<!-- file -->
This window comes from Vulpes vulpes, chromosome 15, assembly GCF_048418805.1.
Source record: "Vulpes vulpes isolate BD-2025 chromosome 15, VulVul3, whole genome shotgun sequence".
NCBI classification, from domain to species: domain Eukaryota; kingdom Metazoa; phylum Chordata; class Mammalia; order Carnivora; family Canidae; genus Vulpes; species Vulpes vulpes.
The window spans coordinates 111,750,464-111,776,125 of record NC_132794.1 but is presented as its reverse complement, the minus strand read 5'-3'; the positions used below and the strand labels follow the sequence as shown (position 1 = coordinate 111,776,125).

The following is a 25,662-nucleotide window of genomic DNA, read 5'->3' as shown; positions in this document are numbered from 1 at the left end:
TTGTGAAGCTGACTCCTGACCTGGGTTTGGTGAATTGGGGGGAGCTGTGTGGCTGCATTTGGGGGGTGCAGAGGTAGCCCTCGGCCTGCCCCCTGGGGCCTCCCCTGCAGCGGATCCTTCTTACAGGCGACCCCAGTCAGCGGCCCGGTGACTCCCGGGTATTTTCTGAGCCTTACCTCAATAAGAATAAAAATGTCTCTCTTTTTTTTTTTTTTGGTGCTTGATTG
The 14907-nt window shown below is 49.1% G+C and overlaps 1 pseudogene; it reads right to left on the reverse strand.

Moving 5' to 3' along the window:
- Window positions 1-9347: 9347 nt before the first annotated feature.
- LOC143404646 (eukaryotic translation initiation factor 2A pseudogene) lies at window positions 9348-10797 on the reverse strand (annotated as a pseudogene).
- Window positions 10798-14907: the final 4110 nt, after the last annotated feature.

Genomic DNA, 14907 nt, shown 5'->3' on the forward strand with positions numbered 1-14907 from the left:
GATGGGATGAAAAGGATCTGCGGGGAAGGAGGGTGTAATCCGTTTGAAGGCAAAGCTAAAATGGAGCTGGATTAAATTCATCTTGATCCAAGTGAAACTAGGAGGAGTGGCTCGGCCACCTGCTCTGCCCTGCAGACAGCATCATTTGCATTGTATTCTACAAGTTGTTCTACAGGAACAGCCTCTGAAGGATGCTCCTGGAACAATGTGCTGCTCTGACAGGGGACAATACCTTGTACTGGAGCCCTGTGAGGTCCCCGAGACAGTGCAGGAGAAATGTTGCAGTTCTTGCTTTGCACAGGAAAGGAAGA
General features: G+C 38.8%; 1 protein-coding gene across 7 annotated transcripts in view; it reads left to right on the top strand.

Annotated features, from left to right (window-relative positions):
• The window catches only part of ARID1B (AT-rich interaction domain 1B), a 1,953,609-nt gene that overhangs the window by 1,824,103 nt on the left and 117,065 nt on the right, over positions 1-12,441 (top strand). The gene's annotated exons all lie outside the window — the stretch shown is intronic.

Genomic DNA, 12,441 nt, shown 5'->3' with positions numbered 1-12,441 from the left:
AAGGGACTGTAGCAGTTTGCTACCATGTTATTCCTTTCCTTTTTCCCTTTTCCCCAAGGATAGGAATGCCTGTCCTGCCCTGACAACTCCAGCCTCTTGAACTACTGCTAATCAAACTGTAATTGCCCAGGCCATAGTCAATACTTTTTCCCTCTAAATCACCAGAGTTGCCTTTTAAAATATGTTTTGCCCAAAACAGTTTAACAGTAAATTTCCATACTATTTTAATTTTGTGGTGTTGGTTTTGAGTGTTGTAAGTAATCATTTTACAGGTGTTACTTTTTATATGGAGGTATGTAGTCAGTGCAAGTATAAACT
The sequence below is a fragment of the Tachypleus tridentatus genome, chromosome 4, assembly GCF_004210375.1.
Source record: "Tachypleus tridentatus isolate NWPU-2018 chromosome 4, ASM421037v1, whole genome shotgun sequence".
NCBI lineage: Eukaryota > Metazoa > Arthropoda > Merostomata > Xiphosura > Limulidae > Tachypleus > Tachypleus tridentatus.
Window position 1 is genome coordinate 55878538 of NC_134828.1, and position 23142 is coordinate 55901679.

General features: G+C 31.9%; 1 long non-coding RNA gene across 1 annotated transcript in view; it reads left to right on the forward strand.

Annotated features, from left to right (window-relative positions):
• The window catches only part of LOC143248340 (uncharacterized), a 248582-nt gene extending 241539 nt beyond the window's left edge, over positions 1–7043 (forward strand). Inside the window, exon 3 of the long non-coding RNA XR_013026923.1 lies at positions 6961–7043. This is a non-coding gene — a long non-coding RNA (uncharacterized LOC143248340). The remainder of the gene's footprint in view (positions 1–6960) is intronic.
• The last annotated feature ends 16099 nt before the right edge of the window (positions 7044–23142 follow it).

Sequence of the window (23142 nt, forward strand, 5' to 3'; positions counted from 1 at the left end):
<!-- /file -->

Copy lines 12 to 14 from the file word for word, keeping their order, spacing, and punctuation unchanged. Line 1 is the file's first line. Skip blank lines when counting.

Genomic DNA, 14907 nt, shown 5'->3' on the forward strand with positions numbered 1-14907 from the left:
GATGGGATGAAAAGGATCTGCGGGGAAGGAGGGTGTAATCCGTTTGAAGGCAAAGCTAAAATGGAGCTGGATTAAATTCATCTTGATCCAAGTGAAACTAGGAGGAGTGGCTCGGCCACCTGCTCTGCCCTGCAGACAGCATCATTTGCATTGTATTCTACAAGTTGTTCTACAGGAACAGCCTCTGAAGGATGCTCCTGGAACAATGTGCTGCTCTGACAGGGGACAATACCTTGTACTGGAGCCCTGTGAGGTCCCCGAGACAGTGCAGGAGAAATGTTGCAGTTCTTGCTTTGCACAGGAAAGGAAGA
General features: G+C 38.8%; 1 protein-coding gene across 7 annotated transcripts in view; it reads left to right on the top strand.